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Extension Toxicology Network

A Pesticide Information Project of Cooperative Extension Offices of Cornell University, Michigan State University, Oregon State University, and University of California at Davis. Major support and funding was provided by the USDA/Extension Service/National Agricultural Pesticide Impact Assessment Program.


Publication Date: 9/93


Product names include Carbamine, Denapon, Dicarbam, Hexavin, Karbaspray, Nac, Ravyon, Septene, Sevin, Tercyl, Tricarnam, and Union Carbide 7744.


Carbaryl is a wide-spectrum carbamate insecticide which controls over 100 species of insects on citrus, fruit, cotton, forests, lawns, nuts, ornamentals, shade trees, and other crops, as well as on poultry, livestock and pets. It is also used as a molluscicide and an acaricide. Carbaryl works whether it is ingested into the stomach of the pest or absorbed through direct contact. The chemical name for carbaryl is 1- naphthol N-methylcarbamate.

Carbaryl is formulated as a solid which varies from colorless to white to gray, depending on the purity of the compound. The crystals are odorless. This chemical is stable to heat, light and acids under storage conditions. It is non-corrosive to metals, packaging materials, or application equipment. It is found in all types of formulations including baits, dusts, wettable powder, granules, oil, molassas, aqueous dispersions and suspensions (13).

Carbaryl is a general use pesticide.



Carbaryl is moderately to very toxic, and is labeled with a WARNING signal word. It can produce adverse effects in humans by skin contact, inhalation or ingestion. The symptoms of acute toxicity are typical of the other carbamates. Direct contact of the skin or eyes with moderate levels of this pesticide can cause burns. Inhalation or ingestion of very large amounts can be toxic to the nervous and respiratory systems resulting in nausea, stomach cramps, diarrhea and excessive salivation. Other symptoms at high doses include sweating, blurring of vision, incoordination, and convulsions. About fifty cases of occupational or accidental illnesses due to exposure to carbaryl have been reported, but no fatalities have been documented. The only documented fatality from carbaryl was through intentional ingestion.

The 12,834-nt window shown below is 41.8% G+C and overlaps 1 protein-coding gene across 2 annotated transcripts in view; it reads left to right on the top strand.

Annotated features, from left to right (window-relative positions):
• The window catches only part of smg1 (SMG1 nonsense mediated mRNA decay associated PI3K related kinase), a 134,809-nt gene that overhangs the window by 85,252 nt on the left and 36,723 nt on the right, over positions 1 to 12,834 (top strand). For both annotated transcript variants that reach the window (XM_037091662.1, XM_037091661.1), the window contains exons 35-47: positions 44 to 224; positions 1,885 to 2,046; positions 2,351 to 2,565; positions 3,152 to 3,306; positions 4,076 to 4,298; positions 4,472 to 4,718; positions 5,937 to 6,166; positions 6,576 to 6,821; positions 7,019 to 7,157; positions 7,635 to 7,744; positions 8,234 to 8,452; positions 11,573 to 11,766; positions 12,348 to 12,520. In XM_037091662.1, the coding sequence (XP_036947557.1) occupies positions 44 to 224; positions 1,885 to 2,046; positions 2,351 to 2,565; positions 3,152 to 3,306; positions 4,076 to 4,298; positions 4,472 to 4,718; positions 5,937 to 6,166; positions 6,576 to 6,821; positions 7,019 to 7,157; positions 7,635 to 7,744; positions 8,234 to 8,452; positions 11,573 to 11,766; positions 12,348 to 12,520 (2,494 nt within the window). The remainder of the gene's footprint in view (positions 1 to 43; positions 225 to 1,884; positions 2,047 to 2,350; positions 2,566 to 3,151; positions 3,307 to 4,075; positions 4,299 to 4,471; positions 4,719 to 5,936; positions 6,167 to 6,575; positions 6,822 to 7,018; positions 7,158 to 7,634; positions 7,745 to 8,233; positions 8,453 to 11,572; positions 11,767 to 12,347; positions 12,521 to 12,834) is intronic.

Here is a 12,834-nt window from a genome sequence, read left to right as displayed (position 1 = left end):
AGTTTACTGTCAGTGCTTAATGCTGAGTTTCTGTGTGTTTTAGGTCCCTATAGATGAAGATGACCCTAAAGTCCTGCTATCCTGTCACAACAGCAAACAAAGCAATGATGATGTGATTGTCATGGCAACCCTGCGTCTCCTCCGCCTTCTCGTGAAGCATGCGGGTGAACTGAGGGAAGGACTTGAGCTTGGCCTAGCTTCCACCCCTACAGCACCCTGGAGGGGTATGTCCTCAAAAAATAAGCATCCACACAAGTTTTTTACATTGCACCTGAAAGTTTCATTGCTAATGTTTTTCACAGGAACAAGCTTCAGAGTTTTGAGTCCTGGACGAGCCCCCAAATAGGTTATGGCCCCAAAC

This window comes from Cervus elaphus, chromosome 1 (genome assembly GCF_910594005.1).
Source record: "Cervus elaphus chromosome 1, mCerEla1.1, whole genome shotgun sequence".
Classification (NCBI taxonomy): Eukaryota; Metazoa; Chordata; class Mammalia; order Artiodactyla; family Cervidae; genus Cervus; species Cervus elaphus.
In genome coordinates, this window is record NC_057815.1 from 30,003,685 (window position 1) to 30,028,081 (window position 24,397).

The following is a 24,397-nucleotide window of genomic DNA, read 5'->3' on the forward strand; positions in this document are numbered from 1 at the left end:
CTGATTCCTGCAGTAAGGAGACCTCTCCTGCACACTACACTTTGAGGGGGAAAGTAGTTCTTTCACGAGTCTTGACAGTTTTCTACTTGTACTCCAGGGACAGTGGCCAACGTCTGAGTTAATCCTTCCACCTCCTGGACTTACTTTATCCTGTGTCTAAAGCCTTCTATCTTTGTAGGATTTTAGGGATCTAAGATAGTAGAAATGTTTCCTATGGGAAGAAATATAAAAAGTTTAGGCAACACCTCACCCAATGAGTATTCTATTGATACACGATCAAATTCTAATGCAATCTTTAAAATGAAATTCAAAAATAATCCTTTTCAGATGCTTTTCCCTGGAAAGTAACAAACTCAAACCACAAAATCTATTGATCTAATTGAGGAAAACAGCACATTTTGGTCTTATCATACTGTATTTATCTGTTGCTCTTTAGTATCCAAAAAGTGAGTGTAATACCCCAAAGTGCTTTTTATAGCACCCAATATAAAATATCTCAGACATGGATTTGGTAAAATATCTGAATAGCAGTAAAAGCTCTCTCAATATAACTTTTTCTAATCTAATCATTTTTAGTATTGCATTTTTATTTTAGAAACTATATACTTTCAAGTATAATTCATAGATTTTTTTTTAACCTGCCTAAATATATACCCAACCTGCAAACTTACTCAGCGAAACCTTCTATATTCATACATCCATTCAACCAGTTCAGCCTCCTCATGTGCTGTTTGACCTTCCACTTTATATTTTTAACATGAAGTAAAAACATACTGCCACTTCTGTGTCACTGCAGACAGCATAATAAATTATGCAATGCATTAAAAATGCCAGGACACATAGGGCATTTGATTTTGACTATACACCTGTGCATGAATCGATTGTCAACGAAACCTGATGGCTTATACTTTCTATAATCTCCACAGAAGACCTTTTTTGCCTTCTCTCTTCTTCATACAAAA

The oral LD50 of carbaryl ranges from 250 mg/kg to 850 mg/kg for rats, and from 100 mg/kg to 650 mg/kg for mice (12, 13). The inhalation LC50 for rats is 0,005 to 0.023 mg/kg (13). Low doses can cause minor skin and eye irritation in rabbits, whose dermal LD50 has been measured at greater than 2,000 mg/kg (12). Technical carbaryl has little potential for skin or eye irritation.

Occupational workers have the greatest potential for exposure through inhalation or through the skin. The general public's highest risk of exposure is through ingestion of contaminated food (14).


Athough it may cause minor skin and eye irritation, carbaryl does not appear to be a significant chronic health risk at or below occupational levels. Male volunteers who consumed low doses of carbaryl for six weeks did not show symptoms, but tests indicated slight changes in their body chemistry (12).

Reproductive and Teratogenic Effects

No reproductive or fetal effects were observed during a long-term study of rats which were fed high doses of carbaryl (12). The evidence for teratogenic effects due to chronic exposure are minimal in test amimals. Birth defects in rabbit and guinea pig offspring occurred only at dosage levels which were highly toxic to the mother. A 1980 New Jersey epidemiological study found no evidence of excess birth defects in a town sprayed with carbaryl for gypsy moth control. There is only limited evidence that carbaryl causes birth defects in humans. The EPA has concluded that carbaryl does not pose a teratogenic risk to humans if used properly (16).